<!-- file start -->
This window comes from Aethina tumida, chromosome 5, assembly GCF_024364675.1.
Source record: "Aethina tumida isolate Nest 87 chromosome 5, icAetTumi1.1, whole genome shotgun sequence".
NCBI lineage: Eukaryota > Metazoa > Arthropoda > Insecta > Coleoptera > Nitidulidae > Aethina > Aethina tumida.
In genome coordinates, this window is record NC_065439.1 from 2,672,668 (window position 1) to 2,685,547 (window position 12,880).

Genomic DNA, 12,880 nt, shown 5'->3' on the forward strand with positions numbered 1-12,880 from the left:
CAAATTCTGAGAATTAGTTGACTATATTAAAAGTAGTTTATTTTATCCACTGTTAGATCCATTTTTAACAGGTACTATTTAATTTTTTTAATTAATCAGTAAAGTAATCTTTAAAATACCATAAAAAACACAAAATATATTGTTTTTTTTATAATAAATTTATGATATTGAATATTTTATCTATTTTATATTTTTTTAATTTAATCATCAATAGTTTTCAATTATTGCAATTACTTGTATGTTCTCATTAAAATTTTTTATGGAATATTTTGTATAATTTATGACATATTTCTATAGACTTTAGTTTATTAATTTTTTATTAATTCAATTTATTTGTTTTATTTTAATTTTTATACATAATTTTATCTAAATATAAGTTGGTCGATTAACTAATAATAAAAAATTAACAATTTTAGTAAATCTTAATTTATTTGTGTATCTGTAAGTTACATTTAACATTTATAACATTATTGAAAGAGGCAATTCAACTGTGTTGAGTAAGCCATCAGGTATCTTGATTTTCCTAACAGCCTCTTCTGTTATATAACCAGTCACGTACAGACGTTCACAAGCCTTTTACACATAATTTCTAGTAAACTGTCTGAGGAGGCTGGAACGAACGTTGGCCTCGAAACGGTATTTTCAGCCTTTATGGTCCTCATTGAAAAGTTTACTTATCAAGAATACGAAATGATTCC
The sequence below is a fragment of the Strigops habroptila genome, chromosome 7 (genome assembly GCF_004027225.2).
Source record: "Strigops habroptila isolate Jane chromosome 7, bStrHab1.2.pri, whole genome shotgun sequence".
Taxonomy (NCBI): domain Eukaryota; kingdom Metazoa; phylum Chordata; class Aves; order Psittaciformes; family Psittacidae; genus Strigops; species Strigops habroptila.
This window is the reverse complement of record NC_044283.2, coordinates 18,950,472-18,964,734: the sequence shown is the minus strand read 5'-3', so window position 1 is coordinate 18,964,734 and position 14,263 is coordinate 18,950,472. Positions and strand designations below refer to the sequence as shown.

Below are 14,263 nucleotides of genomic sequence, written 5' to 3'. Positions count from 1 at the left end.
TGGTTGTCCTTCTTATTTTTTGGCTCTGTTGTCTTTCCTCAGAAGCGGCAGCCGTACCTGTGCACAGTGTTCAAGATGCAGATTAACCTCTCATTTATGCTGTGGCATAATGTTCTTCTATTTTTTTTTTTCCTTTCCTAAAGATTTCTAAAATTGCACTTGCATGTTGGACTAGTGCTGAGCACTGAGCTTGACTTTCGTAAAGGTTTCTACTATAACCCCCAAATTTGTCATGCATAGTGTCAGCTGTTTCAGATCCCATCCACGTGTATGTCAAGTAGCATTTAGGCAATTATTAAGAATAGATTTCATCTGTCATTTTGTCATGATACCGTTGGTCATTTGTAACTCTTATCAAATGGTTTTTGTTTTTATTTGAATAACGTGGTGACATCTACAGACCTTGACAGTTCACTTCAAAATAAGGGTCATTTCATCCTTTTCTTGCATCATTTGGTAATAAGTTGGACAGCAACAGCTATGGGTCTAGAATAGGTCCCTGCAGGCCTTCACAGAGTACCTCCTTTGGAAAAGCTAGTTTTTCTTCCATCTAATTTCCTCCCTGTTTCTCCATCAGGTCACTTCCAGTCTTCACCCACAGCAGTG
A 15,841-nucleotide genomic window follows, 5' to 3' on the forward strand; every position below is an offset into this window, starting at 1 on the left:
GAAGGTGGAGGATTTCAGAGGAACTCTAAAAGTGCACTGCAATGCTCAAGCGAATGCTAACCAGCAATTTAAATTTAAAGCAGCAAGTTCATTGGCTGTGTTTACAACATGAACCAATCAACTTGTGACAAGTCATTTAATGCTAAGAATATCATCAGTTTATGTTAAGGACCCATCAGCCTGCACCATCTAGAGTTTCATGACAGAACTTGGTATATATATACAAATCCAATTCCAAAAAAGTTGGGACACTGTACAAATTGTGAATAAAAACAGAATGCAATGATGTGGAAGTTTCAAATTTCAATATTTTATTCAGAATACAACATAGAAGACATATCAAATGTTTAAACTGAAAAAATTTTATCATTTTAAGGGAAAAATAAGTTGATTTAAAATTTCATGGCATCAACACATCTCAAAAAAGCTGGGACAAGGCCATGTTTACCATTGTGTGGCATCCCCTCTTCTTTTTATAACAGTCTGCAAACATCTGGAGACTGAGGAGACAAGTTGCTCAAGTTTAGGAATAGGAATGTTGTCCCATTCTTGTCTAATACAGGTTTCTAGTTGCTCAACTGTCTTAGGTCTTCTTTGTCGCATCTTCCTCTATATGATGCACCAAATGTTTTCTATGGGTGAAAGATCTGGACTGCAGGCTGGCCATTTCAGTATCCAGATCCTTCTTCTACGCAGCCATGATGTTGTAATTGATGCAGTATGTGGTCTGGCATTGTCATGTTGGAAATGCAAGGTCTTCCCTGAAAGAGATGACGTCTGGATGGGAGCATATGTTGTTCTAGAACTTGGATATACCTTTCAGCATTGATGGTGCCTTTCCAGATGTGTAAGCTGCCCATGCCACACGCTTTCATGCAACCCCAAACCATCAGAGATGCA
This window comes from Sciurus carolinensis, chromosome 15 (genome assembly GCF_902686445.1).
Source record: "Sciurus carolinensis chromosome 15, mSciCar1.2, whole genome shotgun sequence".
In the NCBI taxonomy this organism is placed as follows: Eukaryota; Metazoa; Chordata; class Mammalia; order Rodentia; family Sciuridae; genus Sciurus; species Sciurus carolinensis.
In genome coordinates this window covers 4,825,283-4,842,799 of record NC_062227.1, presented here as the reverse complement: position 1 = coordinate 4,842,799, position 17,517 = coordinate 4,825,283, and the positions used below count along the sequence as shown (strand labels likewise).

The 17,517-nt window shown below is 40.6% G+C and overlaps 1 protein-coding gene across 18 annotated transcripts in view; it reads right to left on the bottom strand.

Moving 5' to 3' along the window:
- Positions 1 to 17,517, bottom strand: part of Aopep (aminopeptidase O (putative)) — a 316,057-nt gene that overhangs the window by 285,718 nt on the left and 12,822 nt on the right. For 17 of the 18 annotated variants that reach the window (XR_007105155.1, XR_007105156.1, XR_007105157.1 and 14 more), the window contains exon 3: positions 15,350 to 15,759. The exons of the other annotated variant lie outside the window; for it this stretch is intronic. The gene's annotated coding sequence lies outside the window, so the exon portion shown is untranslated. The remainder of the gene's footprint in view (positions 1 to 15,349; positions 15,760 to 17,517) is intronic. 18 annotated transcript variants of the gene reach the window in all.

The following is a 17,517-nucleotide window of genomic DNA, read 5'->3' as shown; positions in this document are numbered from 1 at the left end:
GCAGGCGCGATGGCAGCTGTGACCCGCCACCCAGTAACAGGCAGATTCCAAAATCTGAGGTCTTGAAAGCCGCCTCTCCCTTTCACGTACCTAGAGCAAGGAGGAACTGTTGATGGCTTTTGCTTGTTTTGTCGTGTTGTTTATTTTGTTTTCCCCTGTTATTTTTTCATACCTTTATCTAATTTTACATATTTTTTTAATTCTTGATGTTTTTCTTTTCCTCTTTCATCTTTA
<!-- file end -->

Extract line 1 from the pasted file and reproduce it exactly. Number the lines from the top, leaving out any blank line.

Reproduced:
This window comes from Aethina tumida, chromosome 5, assembly GCF_024364675.1.